Native to Europe and introduced as a garden plant. It escaped cultivation and is now a common and problem weed throughout North America.
A biennial that reproduces by seed. Seeds germinate in the spring to form a rosette of basal leaves the first year. In the second year long seed stalks arise from the rosette, branching frequently as they grow. Foliage dies by the second winter, but flower stalks remain standing.
This plant is discouraged by annual cultivation of the soil, and is less of a problem in annual crops or landscape than in areas where the soil is not disturbed.
Mature plants can be over 3 feet tall, and foliage and stems have a distinct carrot odor when crushed. Stems are erect, hollow, and with vertical raised ribs along them. Stems are hairy.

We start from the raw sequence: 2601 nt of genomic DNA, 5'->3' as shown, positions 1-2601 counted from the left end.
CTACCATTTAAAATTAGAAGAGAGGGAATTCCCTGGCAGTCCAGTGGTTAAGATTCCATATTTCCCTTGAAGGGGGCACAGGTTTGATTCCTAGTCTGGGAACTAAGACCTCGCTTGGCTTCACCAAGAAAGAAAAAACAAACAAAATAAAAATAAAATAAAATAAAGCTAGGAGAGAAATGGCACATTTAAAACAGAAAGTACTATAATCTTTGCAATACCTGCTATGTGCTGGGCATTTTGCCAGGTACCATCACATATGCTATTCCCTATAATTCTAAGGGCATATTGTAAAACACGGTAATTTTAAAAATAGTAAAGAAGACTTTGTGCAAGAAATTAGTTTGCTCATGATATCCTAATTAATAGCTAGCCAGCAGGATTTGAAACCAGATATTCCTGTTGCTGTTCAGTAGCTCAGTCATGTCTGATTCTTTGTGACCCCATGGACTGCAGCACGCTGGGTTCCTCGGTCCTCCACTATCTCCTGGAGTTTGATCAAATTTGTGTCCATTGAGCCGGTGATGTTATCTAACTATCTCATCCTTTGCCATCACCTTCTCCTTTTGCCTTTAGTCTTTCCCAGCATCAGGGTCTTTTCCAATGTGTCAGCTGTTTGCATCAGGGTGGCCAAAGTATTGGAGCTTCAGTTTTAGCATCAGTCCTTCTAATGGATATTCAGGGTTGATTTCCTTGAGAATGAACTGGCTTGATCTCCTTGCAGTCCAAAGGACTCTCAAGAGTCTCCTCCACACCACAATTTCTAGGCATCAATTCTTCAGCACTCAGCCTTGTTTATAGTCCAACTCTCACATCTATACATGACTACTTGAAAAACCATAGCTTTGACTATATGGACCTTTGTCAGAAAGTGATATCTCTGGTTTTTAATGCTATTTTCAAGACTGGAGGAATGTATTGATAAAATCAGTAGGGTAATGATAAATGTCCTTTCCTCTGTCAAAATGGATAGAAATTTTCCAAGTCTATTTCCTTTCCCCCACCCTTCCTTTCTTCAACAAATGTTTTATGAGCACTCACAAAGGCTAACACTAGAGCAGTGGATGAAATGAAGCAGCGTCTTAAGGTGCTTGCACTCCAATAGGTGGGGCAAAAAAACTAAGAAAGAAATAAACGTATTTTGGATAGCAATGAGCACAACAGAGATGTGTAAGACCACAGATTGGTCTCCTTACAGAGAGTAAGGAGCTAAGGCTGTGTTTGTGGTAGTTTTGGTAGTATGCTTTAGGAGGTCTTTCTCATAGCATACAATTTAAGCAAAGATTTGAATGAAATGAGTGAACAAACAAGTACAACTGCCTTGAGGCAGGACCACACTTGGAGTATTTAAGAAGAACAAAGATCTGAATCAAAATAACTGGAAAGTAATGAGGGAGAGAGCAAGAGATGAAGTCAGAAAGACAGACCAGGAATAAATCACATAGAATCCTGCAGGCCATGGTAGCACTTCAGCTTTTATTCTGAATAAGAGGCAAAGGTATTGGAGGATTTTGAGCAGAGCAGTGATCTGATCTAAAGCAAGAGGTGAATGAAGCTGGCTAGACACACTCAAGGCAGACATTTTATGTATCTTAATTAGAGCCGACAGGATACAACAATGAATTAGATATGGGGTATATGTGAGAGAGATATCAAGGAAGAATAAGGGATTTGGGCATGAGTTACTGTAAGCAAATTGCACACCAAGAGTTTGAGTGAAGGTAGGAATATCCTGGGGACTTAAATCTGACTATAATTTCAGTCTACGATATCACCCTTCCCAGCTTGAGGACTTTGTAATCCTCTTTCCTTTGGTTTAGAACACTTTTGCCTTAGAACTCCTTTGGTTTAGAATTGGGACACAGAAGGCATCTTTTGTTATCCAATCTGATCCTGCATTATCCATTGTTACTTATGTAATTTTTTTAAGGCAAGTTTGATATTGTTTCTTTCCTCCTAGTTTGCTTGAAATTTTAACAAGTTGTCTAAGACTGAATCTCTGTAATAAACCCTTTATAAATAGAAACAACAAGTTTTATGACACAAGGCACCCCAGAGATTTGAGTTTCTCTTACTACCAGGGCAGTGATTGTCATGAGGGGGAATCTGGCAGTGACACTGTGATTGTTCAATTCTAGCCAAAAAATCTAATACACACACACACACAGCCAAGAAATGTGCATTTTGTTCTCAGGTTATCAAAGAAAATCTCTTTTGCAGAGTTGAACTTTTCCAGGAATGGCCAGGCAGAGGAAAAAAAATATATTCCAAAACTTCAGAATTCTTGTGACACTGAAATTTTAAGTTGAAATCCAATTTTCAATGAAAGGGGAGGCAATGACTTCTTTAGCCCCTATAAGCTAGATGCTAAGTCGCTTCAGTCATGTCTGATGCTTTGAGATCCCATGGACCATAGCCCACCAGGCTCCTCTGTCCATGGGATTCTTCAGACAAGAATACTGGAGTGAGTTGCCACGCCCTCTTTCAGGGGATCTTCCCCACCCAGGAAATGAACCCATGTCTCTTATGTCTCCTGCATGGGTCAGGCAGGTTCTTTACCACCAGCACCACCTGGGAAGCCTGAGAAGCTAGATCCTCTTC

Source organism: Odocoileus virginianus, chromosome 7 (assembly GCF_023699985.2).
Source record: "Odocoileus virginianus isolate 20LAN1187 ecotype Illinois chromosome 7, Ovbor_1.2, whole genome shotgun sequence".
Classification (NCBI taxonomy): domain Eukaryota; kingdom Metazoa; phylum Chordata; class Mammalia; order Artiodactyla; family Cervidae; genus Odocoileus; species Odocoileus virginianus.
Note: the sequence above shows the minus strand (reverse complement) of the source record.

Leaves are mostly at the base of the plant, with some sparsely placed leaves forming at nodes along the upper stems. Leaves are up to 6 inches long and are divided deeply into separate leaflets. These leaflets are also deeply divided into segments, and these segments are further deeply lobed, a pattern called “twice pinnately compound”. Leaf margins are hairy.
Flowers are dense, flat clusters of small white flowers arranged umbrella-like at the ends of the stems. Flowers are produced from mid to late summer, and as they mature they tend to close into a loose ball resembling a bird’s nest.
Characteristicts Important to Control:
A biennial reproducing from seed. Cultivation of the soil discourages their growth.